Agile Transformation? Not Without Structure!
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Agile Transformation? Not Without Structure!

If you think that agile means that people can just do whatever they want, then you don’t understand the underlying principle. Agile methods actually require a lot of coordination and control.

Whoever offers the best customer experience will win in the market. Online companies and agile startups serve as an example.

Product and software development of major online companies (Amazon, Google, Netflix, etc.) is seamless and tirelessly produces new software and releases. Everything is focused on customer centricity and customer experience; in fact, the success of their digital business models and data platforms is largely based on these values.

The winner takes it all

Of course, online companies and startups were able to invest in agile structures from the very beginning, almost eliminating legacy IT and relics of other eras. They also don’t have to consider decades of structures and processes or numerous management levels.

Companies founded in the old economy have to face the challenge of digitalization. Before they can digitally transform, however, they have to undergo an agile transformation. Why is that so important? Because digital products cannot come of old mechanisms and structures.

The number of software components in machines, tools, appliances, and vehicles is steadily increasing. Customer experience should therefore be the focus of software development. Furthermore, the software has to be constantly updated to stay relevant.

Consequently, release management is growing ever more important. If customers are supposed to use a product, they have to enjoy it; pure necessity is not enough anymore.

This means that companies who want to make money with digital products have to follow the lead of online companies and startups. For example, some of them produce new releases every week thanks to DevOps.

State of agile transformation

But how far have companies already come in their agile transformation efforts? It’s not as bad as some articles and reports make you believe. According to a study by Luenendonk and BridgingIT, 23 percent of respondents have already switched to agile business models.

Banks and the automotive industry are way ahead of others. 65 percent of respondents, however, said that they were only just starting to implement new processes, using agile methods only in some departments.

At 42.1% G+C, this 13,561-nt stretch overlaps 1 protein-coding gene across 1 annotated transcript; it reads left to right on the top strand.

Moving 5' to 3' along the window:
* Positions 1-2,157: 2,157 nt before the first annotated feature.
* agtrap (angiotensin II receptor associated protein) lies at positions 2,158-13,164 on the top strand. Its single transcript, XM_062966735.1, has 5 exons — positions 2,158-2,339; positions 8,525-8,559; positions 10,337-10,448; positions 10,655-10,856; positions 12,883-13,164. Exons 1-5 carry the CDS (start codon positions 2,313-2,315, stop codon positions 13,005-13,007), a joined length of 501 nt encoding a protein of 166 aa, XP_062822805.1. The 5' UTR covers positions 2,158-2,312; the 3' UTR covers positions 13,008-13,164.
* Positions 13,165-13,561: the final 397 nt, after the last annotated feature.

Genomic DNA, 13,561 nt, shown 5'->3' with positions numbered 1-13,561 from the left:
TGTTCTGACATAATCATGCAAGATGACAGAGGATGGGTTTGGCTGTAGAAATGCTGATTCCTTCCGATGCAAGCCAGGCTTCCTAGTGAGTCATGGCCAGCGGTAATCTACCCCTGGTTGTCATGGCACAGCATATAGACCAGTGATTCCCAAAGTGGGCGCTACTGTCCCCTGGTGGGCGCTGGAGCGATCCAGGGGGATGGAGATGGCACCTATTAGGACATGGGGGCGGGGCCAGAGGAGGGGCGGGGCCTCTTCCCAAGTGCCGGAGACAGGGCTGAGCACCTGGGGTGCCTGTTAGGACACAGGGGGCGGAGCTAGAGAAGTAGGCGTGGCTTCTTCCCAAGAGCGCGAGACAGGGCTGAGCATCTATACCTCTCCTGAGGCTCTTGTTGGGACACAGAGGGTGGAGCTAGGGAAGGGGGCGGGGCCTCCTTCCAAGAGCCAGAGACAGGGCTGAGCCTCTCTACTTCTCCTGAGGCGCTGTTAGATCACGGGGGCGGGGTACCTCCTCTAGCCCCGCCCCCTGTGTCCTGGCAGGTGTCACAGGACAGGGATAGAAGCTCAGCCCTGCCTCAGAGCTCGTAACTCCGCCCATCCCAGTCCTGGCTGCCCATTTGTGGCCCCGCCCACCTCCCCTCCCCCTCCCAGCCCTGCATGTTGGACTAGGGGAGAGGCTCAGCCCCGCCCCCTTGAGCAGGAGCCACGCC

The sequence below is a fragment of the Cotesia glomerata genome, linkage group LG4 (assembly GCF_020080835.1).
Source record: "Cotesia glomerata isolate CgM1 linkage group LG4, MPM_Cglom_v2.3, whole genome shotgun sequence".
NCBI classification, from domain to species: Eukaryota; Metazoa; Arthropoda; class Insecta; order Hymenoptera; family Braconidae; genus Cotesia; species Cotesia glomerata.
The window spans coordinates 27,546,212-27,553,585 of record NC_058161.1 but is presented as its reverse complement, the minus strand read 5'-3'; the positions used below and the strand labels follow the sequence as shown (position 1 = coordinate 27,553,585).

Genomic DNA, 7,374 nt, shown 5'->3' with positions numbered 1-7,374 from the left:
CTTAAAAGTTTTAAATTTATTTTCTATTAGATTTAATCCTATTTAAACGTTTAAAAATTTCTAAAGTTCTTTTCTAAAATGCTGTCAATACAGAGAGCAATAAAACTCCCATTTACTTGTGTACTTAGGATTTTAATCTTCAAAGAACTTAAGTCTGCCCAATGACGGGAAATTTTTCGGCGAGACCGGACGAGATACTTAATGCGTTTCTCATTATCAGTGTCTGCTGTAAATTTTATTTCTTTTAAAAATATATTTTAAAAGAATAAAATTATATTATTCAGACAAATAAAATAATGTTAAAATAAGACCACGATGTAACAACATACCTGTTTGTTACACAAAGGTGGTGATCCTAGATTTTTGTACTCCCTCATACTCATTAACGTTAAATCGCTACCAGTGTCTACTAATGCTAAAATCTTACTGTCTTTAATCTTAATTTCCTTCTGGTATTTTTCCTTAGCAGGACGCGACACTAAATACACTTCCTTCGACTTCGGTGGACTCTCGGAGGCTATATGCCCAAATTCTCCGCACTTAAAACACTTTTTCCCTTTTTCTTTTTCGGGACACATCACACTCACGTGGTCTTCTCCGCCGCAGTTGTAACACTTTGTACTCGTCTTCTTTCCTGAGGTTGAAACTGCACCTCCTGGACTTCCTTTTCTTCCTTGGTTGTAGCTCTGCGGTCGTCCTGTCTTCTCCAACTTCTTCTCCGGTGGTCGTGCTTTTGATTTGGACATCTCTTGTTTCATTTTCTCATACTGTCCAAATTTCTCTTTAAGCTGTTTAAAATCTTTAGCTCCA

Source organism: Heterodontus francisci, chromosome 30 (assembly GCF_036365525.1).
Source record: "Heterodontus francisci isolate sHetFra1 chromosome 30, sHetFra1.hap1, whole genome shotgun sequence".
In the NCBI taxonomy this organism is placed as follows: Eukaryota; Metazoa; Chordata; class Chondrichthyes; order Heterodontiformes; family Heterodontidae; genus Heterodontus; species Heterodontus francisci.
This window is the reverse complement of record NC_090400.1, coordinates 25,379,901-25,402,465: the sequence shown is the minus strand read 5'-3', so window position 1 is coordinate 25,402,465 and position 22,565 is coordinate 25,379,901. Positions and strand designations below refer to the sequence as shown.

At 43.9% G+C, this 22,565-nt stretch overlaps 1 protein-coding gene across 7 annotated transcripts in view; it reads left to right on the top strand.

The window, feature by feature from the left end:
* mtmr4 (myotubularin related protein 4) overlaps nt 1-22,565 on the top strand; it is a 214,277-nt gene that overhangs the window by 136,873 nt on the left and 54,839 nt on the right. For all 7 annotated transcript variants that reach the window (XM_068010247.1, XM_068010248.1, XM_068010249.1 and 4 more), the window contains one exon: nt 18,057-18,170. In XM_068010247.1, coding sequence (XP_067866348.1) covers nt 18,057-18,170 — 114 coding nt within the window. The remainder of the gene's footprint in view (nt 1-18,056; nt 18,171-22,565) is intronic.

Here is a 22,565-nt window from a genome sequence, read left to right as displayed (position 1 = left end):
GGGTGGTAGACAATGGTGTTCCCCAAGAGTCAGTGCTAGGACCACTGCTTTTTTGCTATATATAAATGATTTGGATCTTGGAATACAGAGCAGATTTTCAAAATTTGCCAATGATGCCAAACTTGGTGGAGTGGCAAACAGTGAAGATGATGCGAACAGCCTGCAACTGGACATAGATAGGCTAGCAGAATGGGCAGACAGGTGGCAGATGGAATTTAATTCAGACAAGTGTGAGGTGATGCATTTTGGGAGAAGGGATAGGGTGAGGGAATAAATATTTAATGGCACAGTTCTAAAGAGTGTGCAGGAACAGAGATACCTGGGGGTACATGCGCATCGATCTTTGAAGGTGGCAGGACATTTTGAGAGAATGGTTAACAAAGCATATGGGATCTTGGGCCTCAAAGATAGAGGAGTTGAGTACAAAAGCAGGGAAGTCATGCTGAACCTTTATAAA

Especially in IT application development, agile methods have been widely adopted, because agile software development is not just a symptom of digitalization. That’s why agile projects often start in IT departments and then gradually expand to every part of a company.

Development of digital products and digitalization of customer interfaces require agile methods more than other areas.

Traditional project management approaches soon reach their limits in these customer-centric areas because requirements of different departments have to be considered in software development (e.g. after usability tests); and these processes have to be fast.

In agile companies, processes can be sped up by highly prioritizing a common goal (e.g. a new e-business strategy, digital products, etc.). Furthermore, it can help to have high levels of transparency inside and between agile teams to monitor progress regularly (usually daily).

Agile all the way?

However, there still exist many deficits in the implementation of agile methods. 23 percent of respondents stated that using agile methods has not yet had the desired effect of more speed in development and quicker time-to-market. At least 41 percent of respondents of the Luenendonk study said that they were able to significantly speed up development.

The study also found that many companies still do not leverage DevOps because it is tied to organizational and cultural challenges and changes.

Many companies struggle with using agile methods to their advantage. 80 percent of respondents said that suitable frameworks and necessary skills for implementing complex projects are lacking. Furthermore, the underlying cultural change often goes unaddressed.

Orders are out, coaching is in